These figures could change depending on the size and the type of ship and flag of the ship

Skills
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Mental strength, as a ship’s maintenance is literally a matter of life or death


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Resolute ambition, since career progression depends on regular, tough exams


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The ability to get along with people, since at sea, the crew is your family


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Physical fitness, as it could make a difference to the number of sailing years

How do i get there?
The Lal Bahadur Shastri College of Advanced Maritime Studies & Research, Mumbai, a central university, offers a four-year BTech degree programme in marine engineering.
The entrance qualification is Plus Two with physics, chemistry and maths along with IIT-Joint Entrance Examination ranking.

Other institutions also have degree programmes with the same Plus Two requirements and with some national-level entrance examination. They are affiliated to reputable universities in the country. The Marine Engineering & Research Institute in Kolkata, the oldest such college in India, offers a four-year BMarE degree through affiliation to Jadavpur University. A graduate engineer joins the ship as a trainee

Institutes & urls
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Indian Maritime University, Chennai


www.nipm.tn.nic.in

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Lal Bahadur Shastri College of Advanced Maritime Studies & Research, Mumbai


www.dgshipping.com


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Marine Engineering & Research Institute, Kolkata


A href="http://www.merical.ac.in"

www.merical.ac.in

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Haldia Institute of Maritime Studies & Research, West Bengal

www.himsar.org

Pros & Cons
. It is a very highly-paid job
. You acquire world-class skills
. You travel the world
. Post-sailing job options aplenty
. The sailing takes a toll on your body
. It is hard for people who are married


Wanted: More Indians

A professional gives insight into the making of a marine engineer

For a student finishing school and about to choose a career, what does marine engineering mean?
Marine engineering has very good job prospects with high pay and opportunities to travel. A trained engineer can work in ship building and maintenance, research, manufacture of navigating and engineering equipment, teaching, administration, plant management, project management, etc. A graduate marine engineer can also go for higher studies and do research or be involved in management without actually sailing.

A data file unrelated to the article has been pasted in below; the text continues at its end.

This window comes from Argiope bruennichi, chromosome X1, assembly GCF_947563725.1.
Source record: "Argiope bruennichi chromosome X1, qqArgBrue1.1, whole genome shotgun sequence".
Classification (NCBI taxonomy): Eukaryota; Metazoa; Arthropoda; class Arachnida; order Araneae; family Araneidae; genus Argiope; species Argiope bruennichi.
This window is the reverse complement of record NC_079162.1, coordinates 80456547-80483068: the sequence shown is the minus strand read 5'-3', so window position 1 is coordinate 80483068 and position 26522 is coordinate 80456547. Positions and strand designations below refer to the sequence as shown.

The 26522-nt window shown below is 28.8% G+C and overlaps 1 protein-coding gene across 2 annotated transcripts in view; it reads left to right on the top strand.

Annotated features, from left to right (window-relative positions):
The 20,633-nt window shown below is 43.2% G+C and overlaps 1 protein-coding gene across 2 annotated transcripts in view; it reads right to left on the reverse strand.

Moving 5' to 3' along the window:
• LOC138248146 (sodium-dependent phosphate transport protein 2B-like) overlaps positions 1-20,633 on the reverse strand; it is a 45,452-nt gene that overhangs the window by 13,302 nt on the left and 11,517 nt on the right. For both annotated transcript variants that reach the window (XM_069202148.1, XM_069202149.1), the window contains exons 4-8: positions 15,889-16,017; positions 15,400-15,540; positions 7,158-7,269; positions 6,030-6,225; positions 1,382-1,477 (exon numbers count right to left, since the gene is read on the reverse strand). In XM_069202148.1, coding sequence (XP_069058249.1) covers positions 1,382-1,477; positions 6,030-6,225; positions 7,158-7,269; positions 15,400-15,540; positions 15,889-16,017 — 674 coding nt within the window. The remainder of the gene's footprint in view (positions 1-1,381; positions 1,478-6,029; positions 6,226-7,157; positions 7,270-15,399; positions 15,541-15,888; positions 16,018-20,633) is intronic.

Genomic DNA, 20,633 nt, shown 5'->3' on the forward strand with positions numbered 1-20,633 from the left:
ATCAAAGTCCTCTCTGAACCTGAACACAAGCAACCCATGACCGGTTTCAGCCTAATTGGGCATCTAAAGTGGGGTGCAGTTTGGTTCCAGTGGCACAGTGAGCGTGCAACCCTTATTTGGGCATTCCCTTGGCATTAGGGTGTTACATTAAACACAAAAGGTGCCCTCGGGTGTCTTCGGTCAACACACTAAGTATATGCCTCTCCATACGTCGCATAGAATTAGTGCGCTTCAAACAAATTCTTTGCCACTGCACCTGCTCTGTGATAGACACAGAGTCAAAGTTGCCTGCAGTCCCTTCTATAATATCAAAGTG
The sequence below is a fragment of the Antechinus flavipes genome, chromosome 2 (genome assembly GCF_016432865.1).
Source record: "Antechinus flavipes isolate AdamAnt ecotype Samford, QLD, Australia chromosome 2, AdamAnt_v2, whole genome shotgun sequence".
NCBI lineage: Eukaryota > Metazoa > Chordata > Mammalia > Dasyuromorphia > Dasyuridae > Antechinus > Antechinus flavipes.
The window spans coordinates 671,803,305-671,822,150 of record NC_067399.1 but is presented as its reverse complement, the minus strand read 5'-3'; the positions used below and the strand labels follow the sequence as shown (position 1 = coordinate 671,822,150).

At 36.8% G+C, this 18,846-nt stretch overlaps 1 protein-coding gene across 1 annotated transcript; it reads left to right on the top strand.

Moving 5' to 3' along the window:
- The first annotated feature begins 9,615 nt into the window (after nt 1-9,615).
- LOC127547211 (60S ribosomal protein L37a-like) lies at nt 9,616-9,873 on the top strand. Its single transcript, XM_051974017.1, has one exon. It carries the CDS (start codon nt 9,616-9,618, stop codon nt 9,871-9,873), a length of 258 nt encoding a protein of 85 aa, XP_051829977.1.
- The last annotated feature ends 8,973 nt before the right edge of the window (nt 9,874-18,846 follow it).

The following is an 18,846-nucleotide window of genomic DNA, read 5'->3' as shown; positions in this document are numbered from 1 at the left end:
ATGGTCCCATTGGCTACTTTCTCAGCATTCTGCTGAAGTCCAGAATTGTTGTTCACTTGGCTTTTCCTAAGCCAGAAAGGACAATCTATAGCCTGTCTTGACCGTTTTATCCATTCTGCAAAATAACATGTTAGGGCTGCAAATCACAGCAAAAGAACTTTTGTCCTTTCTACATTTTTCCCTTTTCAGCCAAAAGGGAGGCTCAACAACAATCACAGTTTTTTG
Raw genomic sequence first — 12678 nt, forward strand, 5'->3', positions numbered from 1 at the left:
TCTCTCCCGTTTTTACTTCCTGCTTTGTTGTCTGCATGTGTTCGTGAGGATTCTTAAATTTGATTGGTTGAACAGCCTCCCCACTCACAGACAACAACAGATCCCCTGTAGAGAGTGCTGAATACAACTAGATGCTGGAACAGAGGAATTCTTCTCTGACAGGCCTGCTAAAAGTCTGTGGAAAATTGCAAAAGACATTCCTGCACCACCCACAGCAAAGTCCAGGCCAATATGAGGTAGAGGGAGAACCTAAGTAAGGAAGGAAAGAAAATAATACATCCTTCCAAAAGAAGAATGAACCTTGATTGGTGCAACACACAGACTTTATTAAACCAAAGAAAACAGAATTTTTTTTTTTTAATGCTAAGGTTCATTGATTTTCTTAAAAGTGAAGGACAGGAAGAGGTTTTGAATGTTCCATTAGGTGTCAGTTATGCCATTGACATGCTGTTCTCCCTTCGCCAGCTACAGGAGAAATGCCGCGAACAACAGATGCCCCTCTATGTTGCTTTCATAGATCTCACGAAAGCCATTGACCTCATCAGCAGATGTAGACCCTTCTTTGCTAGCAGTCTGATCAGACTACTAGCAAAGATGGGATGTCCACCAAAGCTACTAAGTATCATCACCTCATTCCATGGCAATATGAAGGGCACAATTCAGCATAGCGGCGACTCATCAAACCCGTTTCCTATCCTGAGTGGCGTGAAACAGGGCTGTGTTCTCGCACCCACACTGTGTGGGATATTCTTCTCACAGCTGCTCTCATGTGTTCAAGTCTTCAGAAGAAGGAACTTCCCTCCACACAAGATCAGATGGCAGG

Marine engineers can also join government service and classification societies.
In general, there is no scope for moving from deck responsibilities (administration, navigation, etc) to maintaining machinery or vice versa. However, a new course called a ‘Polyvalent course’ allows this changeover.

Can a marine engineer get into the Indian Navy?
Most marine engineers work on commercial vessels. Some who passed out from the Marine Engineering and Research Institute (formerly the Directorate of Marine Engineering Training) joined the Indian Navy as lieutenants.

How does one choose the right institute?
Research the institute’s reputation in terms of placement record and also how its alumni have fared. All institutes are graded by rating organisations and are regulated by Directorate General of Shipping. Institutes are also controlled by degree-awarding universities. Now, the Indian Maritime University has come into being, and all courses must satisfy STCW-95 (Standards of Training, Certification and Watchkeeping) requirements.

Vessels with nuclear power have their own reactors, controlled by specialists in nuclear energy who have training other than marine engineering. There are specialisation courses for various tanker operations. Candidates may choose as per requirements.

Can an Indian marine engineer directly join a shipping line not based in Asia?
Marine engineers qualified in India are in demand worldwide . However, everybody must carry Panamanian and Liberian certificates while joining ships registered in those countries. Indian engineers can get equivalent certificates on application.

SK Sarkar Interviewed by Sanchita Guha